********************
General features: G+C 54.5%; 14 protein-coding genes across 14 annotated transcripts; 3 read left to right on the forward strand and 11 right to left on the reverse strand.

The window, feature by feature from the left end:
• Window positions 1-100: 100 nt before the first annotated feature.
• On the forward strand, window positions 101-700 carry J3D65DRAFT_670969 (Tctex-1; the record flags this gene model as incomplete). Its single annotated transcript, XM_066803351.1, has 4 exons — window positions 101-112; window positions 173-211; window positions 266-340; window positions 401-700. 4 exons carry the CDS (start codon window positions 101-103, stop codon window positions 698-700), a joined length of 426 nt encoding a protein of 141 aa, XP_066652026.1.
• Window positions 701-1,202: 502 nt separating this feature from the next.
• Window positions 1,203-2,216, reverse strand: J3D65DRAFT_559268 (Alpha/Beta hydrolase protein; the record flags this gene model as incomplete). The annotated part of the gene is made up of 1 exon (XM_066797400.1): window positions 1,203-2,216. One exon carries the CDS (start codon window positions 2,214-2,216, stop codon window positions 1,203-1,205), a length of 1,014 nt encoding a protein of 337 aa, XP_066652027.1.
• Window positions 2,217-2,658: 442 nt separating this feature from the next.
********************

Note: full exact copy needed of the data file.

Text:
General features: G+C 54.5%; 14 protein-coding genes across 14 annotated transcripts; 3 read left to right on the forward strand and 11 right to left on the reverse strand.

The window, feature by feature from the left end:
• Window positions 1-100: 100 nt before the first annotated feature.
• On the forward strand, window positions 101-700 carry J3D65DRAFT_670969 (Tctex-1; the record flags this gene model as incomplete). Its single annotated transcript, XM_066803351.1, has 4 exons — window positions 101-112; window positions 173-211; window positions 266-340; window positions 401-700. 4 exons carry the CDS (start codon window positions 101-103, stop codon window positions 698-700), a joined length of 426 nt encoding a protein of 141 aa, XP_066652026.1.
• Window positions 701-1,202: 502 nt separating this feature from the next.
• Window positions 1,203-2,216, reverse strand: J3D65DRAFT_559268 (Alpha/Beta hydrolase protein; the record flags this gene model as incomplete). The annotated part of the gene is made up of 1 exon (XM_066797400.1): window positions 1,203-2,216. One exon carries the CDS (start codon window positions 2,214-2,216, stop codon window positions 1,203-1,205), a length of 1,014 nt encoding a protein of 337 aa, XP_066652027.1.
• Window positions 2,217-2,658: 442 nt separating this feature from the next.